First Gene Therapy for Rare Skin Disorder, Offering New Hope for Wound Healing in Dystrophic Epidermolysis Bullosa (DEB)

Vyjuvek™ (beremagene geperpavec), a topical gene therapy for the relief of a rare genetic skin disorder.
AscellaHealth EU
· 6 min read

Vyjuvek, a new treatment for dystrophic epidermolysis bullosa (DEB), is a step closer to being made available for DEB patients in the UK with the recent news that the US Food and Drug Administration (FDA) has approved it for treatment of DEB in patients, aged 6 months and older.

DEB is caused by mutations in the COL7A1 gene, resulting in a deficiency of collagen 7 (COL7), a crucial protein for skin strength and stability. Symptoms vary in severity, with some patients experiencing widespread blistering, fusion of fingers and toes, vision loss, anemia, and a high risk of aggressive skin cancer.

Vyjuvek is a topical gene therapy that utilizes a harmless modified herpes simplex virus to deliver two healthy copies of the COL7A1 gene directly to the skin cells in wounds. By enabling the production of functional COL7 protein, Vyjuvek strengthens the skin, reduces blistering, and promotes wound healing.

Vyjuvek is a biological suspension, which is mixed with a non-active ingredient gel and is applied once per week as droplets over the wound, with the application performed by a healthcare professional. The recommended dose depends on the size of the wound.

The US FDA approval was based on the results of two clinical studies which demonstrated complete wound healing at 3 and 6 months.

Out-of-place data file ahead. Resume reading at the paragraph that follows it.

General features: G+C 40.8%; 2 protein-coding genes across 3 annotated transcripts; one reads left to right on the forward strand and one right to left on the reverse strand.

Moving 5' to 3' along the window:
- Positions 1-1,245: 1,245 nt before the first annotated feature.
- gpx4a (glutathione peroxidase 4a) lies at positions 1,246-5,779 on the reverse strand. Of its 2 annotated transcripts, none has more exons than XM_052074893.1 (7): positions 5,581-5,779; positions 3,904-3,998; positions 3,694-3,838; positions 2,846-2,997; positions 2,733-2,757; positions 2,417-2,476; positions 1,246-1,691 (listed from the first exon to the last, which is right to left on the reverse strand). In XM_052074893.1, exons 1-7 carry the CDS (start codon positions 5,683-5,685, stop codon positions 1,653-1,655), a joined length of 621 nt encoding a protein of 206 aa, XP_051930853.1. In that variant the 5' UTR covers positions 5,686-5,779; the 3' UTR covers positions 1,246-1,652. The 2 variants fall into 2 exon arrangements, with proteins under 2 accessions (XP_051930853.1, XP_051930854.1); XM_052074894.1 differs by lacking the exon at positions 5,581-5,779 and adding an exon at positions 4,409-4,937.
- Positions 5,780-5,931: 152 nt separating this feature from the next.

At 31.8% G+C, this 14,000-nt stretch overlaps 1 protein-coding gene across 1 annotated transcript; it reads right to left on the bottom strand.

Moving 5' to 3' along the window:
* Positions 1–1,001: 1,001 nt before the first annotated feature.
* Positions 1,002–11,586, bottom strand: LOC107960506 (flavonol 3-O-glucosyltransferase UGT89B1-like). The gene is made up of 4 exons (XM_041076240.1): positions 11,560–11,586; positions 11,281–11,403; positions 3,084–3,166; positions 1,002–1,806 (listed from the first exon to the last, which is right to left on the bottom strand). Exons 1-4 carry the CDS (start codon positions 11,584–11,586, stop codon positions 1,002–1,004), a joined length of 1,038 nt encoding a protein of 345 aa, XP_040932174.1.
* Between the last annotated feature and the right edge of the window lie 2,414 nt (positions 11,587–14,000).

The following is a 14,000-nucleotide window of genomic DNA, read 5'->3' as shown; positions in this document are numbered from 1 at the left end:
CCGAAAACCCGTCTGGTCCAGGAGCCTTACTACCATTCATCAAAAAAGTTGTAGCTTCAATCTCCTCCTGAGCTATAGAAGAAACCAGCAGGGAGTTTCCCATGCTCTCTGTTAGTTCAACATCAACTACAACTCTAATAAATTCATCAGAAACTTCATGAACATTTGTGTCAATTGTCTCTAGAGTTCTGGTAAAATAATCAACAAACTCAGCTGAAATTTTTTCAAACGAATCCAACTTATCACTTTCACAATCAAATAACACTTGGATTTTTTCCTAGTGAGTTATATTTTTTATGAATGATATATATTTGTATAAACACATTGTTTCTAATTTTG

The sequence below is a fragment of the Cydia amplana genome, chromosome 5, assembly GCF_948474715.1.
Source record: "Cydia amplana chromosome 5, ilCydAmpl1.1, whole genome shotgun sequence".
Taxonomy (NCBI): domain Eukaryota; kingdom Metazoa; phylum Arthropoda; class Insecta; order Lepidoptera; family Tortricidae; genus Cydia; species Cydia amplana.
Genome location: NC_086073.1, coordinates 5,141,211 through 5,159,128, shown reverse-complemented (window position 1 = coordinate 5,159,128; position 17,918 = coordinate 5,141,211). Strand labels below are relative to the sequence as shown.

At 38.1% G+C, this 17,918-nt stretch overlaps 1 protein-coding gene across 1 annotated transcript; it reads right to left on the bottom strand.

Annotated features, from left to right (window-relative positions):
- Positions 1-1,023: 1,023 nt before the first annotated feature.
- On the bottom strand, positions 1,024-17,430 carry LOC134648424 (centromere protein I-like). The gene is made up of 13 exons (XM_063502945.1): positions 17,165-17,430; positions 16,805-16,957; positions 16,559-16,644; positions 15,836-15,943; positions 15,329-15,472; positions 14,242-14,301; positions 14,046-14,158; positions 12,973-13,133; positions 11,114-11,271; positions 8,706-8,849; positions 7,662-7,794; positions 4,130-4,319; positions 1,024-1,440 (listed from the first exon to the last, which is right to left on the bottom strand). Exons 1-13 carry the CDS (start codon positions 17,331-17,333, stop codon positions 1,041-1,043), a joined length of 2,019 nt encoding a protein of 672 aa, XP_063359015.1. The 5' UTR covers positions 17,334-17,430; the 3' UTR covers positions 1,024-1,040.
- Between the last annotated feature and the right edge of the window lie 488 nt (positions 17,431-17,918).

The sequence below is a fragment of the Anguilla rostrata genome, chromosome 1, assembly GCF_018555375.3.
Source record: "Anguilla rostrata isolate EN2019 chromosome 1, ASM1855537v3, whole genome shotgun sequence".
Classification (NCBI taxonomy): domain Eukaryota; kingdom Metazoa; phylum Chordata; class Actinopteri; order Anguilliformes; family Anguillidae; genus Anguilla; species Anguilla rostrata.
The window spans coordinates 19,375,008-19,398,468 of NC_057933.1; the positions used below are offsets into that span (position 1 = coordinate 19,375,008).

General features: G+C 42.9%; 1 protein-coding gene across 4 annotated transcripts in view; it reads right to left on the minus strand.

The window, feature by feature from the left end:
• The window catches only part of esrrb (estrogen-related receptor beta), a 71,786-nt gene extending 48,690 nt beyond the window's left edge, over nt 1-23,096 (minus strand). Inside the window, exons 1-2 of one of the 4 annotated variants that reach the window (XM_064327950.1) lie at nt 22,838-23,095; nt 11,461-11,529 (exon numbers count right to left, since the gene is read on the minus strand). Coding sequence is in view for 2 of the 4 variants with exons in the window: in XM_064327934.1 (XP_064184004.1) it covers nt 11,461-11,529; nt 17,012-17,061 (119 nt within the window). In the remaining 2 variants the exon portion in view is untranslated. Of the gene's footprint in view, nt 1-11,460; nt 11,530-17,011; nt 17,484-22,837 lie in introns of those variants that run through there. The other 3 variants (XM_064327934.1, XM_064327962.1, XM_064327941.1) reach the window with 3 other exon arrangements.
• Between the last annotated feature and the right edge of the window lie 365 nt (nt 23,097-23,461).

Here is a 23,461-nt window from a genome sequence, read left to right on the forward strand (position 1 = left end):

• GEM-1 involved nine participants, including both adults and children, with severe DEB. The study demonstrated that Vyjuvek-treated wounds showed healing and closure and remained healed for at least 3 months, while wounds treated with a placebo showed varying amounts of healing or worsening.
  • GEM-3, involving 31 individuals with mostly severe DEB, showed that Vyjuvek-treated wounds had a considerably higher rate of healing compared to the placebo group at both the three-month and six-month mark.

In these studies, Vyjuvek was generally safe and well tolerated with no serious treatment-related adverse events reported. While the therapy's long-term effectiveness and durability of wound closure remain to be fully understood, Vyjuvek offers hope for individuals with DEB by not only closing existing wounds, but also preventing future blistering and reopening of the skin.

The European Medicines Agency (EMA) has also granted Vyjuvek orphan drug designation, a status given to certain drugs which show promise in the treatment, prevention, or diagnosis of a rare condition, such as EB. One of the benefits of this status is a simplified process for getting marketing authorisation for the EU.

Whilst this development doesn’t mean that Vyjuvek will be available for DEB patients in the UK immediately, it is a positive step towards achieving UK availability. Once the European Medicines Agency (EMA) has approved Vyjuvek for treatment of DEB in the EU it is hoped that the Medicines and Healthcare products Regulatory Agency (MHRA) will follow suit and make this treatment available for DEB patients in the UK too.

Outside of the US, the European Medicines Agency has granted Vyjuvek orphan drug designation and PRIME (PRIority MEdicines) eligibility for the treatment of DEB. The Company anticipates starting the official Marketing Authorization Application procedure in the second half of 2023 with a potential approval in 2024. 

To learn more about Vyjuvek Gene Therapy, click here.

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